It was late Friday afternoon and I arrived home from work to greet Mary. She had good news. Earlier that day she found an ad for a couple of Shih Tzu puppies. She called the number in the ad at about 2:00 PM and talked with Diane. Mary let her know we were interested in the female. Diane said that she would be meeting another family to sell one of the two puppies around 6:00 PM. If this first family chose the male, she would call back and we would meet to take ownership and greet a new family member. She said she was driving a dark green Ford Explorer.
Mary’s Shih Tzu search had been going on for months. She spent many hours each day searching the web and the many, many options for Shih Tzus. There were new puppies and foster homes for rescued dogs. It now looked like her efforts were about to pay a dividend.
At about 6:30 PM, our phone rang. It was Diane. The other familiy chose the male and she would meet us at the Jack in the Box off Highway 290 in Waller, Texas at about 8 PM.
We grabbed the kennel, a couple of old towels, and headed north. At about that same time, the coldest cold front for the winter was sweeping across east Texas. The winds were gusting up to about 40 mph.
As we arrived at the Jack in the Box, we searched the parking lot for the dark green SUV, but she wasn’t there yet. We did notice another woman sitting in her car looking like she might be waiting for Diane also. Mary got out to go get some coffee and the cold wind caught the door and pulled it from her grasp. She closed the door and went around to talk to the other lady and then got her coffee.
Mary came back with her coffee and some orange juice for me. She found out from the other woman that Diane had had a flat. It wasn’t but a few minutes later and Diane drove up. She had several dogs including our Shih Tzu to deliver. Mary was the first one there and brought the puppy back to our car and got inside out of the cold. Diane took care of the other two families and then came to sit with us while we completed the transfer of ownership. Diane provided proof of her short medical history, she was born on November 6, 2005, and insisted that we get to our vet ASAP to get her checked and stay on schedule for shots and de-worming.
On the drive back, the puppy spent the entire time in Mary’s lap – love at first sight. This was the 14th week in the puppy’s short life.
Saturday was a slow day. Mary called the vet and set an appointment for Monday at 10:00 AM. The puppy seemed depressed and unhappy, but she began to drink and make the usual deposits. We were prepared for this and tried to minimize the effects. Occasionally, we took her outside hoping she would make a deposit there instead. It was cold, so we didn’t stay too long.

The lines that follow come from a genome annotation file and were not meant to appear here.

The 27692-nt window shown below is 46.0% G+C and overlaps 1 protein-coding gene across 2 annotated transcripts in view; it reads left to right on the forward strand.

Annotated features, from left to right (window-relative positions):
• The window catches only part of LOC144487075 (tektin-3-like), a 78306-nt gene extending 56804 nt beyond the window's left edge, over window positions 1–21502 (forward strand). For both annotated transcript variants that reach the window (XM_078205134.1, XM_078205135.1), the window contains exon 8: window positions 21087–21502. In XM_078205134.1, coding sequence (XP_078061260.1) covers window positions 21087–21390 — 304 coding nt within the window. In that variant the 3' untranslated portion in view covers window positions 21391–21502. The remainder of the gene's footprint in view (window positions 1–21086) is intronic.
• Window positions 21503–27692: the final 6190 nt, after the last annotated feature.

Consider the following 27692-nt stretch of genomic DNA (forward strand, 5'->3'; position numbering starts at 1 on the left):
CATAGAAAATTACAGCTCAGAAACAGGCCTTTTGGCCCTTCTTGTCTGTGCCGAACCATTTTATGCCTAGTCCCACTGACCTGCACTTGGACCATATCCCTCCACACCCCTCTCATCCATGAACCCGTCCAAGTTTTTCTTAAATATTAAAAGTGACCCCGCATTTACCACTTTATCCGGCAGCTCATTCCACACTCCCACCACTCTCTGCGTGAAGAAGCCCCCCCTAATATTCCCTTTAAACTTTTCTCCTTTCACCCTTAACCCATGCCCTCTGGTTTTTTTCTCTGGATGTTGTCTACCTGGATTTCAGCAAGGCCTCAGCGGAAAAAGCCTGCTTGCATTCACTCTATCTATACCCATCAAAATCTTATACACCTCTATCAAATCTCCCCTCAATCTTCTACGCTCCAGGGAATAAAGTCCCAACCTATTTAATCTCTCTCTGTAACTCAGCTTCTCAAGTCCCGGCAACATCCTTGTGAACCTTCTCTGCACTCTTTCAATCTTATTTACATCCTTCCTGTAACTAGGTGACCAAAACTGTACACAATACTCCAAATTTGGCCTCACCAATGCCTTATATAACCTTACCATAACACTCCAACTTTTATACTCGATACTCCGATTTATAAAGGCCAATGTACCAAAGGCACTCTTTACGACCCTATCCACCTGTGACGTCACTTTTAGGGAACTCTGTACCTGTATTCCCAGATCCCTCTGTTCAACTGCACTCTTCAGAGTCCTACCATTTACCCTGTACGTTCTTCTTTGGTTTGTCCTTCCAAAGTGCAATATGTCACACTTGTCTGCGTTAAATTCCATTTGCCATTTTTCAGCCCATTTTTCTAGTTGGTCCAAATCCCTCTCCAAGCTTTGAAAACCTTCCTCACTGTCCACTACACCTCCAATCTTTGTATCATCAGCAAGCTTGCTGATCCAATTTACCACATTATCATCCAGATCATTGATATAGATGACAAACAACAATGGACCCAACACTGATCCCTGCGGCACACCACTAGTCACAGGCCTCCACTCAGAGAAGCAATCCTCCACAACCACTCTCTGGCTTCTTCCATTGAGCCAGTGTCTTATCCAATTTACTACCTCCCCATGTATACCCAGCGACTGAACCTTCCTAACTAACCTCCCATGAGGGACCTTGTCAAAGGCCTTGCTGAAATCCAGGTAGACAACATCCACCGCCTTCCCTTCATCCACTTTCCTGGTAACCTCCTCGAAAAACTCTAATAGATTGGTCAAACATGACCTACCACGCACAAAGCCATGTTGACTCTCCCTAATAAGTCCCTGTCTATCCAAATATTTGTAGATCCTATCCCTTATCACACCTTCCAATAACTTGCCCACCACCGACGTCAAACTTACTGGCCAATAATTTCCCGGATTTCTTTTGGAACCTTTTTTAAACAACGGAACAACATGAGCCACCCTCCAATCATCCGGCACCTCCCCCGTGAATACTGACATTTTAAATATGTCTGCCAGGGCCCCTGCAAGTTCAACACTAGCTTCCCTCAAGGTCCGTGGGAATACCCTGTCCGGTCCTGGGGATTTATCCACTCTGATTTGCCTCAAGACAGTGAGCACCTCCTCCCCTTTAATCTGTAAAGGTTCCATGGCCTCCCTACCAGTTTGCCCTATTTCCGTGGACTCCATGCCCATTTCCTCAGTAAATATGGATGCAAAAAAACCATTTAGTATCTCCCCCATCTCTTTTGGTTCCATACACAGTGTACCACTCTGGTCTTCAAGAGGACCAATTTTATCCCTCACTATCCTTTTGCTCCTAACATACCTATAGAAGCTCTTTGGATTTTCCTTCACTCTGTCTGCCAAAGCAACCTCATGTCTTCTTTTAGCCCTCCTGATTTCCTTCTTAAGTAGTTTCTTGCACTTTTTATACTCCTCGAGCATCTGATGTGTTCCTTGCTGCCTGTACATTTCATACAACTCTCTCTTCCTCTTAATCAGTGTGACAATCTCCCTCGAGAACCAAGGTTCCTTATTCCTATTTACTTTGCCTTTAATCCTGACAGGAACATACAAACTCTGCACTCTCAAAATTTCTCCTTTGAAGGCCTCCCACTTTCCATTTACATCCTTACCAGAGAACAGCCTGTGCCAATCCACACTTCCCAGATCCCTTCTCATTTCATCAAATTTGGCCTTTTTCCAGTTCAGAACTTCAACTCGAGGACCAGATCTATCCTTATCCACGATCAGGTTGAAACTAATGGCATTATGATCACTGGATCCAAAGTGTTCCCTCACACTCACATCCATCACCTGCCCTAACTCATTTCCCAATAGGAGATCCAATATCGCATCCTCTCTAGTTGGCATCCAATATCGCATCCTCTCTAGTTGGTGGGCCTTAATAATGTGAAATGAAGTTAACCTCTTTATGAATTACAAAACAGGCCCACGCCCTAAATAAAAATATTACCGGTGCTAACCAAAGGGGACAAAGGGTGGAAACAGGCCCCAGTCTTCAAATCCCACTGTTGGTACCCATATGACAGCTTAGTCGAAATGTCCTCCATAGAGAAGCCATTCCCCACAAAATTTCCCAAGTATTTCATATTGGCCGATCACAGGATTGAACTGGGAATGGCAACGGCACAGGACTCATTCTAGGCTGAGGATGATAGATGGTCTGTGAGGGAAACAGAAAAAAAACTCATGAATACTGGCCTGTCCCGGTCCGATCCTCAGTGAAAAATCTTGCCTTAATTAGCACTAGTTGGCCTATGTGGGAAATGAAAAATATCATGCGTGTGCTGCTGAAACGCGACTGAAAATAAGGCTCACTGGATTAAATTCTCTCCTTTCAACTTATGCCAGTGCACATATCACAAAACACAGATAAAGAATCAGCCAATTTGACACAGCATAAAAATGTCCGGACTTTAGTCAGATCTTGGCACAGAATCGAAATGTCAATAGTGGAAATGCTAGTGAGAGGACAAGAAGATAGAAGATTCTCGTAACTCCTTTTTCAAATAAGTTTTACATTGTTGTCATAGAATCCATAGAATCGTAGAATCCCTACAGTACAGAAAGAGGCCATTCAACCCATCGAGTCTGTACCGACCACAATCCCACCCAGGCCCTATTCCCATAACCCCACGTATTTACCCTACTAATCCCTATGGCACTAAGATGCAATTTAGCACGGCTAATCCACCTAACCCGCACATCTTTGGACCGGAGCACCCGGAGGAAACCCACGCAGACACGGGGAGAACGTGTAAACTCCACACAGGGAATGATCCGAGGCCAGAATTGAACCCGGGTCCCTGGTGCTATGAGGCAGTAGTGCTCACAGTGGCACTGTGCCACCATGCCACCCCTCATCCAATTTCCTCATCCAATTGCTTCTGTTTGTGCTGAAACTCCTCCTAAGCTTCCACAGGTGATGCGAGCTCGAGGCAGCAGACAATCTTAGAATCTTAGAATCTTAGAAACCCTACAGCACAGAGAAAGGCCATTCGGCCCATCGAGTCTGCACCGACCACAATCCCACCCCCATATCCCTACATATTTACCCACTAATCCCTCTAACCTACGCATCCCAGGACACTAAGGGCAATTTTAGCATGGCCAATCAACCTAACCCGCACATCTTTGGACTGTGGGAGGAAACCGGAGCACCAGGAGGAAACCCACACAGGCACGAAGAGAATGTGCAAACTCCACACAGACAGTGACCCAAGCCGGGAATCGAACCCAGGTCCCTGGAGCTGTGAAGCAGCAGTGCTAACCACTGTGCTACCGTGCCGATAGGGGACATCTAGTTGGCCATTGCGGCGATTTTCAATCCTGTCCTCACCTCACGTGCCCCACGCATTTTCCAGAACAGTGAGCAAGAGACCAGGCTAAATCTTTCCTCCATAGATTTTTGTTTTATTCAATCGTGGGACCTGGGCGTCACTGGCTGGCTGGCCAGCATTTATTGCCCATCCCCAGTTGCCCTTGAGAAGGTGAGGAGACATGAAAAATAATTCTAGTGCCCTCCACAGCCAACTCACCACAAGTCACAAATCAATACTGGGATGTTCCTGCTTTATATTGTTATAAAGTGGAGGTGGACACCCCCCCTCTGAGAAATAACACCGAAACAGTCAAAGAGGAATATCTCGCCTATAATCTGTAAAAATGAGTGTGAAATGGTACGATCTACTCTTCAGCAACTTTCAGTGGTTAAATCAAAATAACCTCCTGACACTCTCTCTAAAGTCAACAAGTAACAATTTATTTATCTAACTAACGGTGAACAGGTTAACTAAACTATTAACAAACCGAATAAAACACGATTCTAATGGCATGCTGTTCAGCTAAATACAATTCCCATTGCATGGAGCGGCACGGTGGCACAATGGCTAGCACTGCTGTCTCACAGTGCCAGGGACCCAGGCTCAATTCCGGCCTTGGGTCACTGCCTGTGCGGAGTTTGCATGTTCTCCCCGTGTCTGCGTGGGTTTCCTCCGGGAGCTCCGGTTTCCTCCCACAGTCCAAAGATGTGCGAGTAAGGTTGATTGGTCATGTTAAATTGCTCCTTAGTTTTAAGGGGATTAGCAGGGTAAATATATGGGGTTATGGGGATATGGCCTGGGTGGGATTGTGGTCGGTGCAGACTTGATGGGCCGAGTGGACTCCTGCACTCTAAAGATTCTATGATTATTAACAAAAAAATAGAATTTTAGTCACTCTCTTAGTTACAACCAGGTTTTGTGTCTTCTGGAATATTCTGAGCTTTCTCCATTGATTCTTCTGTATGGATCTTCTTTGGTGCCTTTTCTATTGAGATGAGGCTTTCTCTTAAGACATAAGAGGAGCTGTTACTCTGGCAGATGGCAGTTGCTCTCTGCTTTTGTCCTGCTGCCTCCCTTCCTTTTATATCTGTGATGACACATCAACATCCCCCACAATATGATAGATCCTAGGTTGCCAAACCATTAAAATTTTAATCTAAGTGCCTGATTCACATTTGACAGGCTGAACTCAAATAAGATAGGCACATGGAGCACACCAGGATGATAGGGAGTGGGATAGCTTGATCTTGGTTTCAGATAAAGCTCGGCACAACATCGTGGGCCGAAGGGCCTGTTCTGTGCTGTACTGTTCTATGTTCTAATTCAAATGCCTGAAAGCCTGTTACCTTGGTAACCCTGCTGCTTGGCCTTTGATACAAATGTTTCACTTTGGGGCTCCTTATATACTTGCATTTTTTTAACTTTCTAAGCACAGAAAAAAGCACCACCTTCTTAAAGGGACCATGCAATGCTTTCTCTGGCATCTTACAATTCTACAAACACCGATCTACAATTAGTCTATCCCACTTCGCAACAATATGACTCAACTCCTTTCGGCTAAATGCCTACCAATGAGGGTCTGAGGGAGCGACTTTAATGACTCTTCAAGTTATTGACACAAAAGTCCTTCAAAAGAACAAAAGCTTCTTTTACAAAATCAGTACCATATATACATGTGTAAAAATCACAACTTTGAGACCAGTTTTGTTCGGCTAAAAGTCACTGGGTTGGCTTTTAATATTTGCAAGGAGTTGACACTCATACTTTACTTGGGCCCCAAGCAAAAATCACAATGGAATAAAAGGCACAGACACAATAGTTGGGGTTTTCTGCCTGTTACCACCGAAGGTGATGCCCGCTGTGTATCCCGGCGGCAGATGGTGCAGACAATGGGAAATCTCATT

Sunday was a much better day, but still cold. Our daughter, Dawn, and her Shih Tzu, Samantha, came to visit. The puppy was beside herself and really perked up from that point on. She started eating and holding up and wagging her tail all the time.
While Dawn and Samantha were there, we worked on picking a name for the puppy. We came up with lots of names that Mary did not accept. Finally, but without much originality, we settled on Pepper.
After Dawn left, Pepper and I spent time outside, it was mild and she seemed to be enjoying the romp around the yard – breathing in all that fresh air.
Monday came and I had to return to work. Before I left, I let Pepper out of her kennel. She was just so excited and happy. This was the start of her 15th week. I took her out for a short, but cold, attempt at getting her to relieve herself outside. But nothing happened and we quickly returned to the warm house.
Mary called during the day to keep me posted on Pepper’s progress and vet visit. The vet reviewed her medical record, examined her, and gave her the required shots including her second one for Parvo and Distemper. He spent 45 minutes with her and pronounced she was quite healthy.
When I got home Monday from work, Mary was at the store so I got Pepper from her kennel and we went outside for a while and waited for Mary’s return. That evening Pepper had a couple of BMs in the front yard and was praised for her good deeds.
Tuesday was not like Monday. Pepper was listless and her kennel bedding was wet. As the morning progressed she was vomiting and had diarrhea. Mary rushed her to the vet where she spent the day. She had a temperature of 104 when she arrived. The vet got her re-hydrated and stopped the loss of fluids, got her temperature down, took blood and an x-ray, but had no diagnosis. He let Mary bring her home that evening.
We spent the evening, night, and early morning watching her. She was having difficulty breathing and kept moving from one spot to another to try to get comfortable. At about 2:00 AM Mary woke me to say Pepper was having dry heaves and she was taking her to the emergency pet clinic. Her temperature was at 104.6. The vet diagnosed distemper and little hope.
Pepper is with God and we miss her immensely.
We’ve learned several factors contributed to this tragedy: The cold (distemper virus does not survive when it’s warm), time outside in a neighborhood populated by wild carnivores, a puppy between 3 and 6 months old, the effects of the last vaccination had weakened, the Monday vaccination was too late, and we were not aware of all of these facts until it was too late.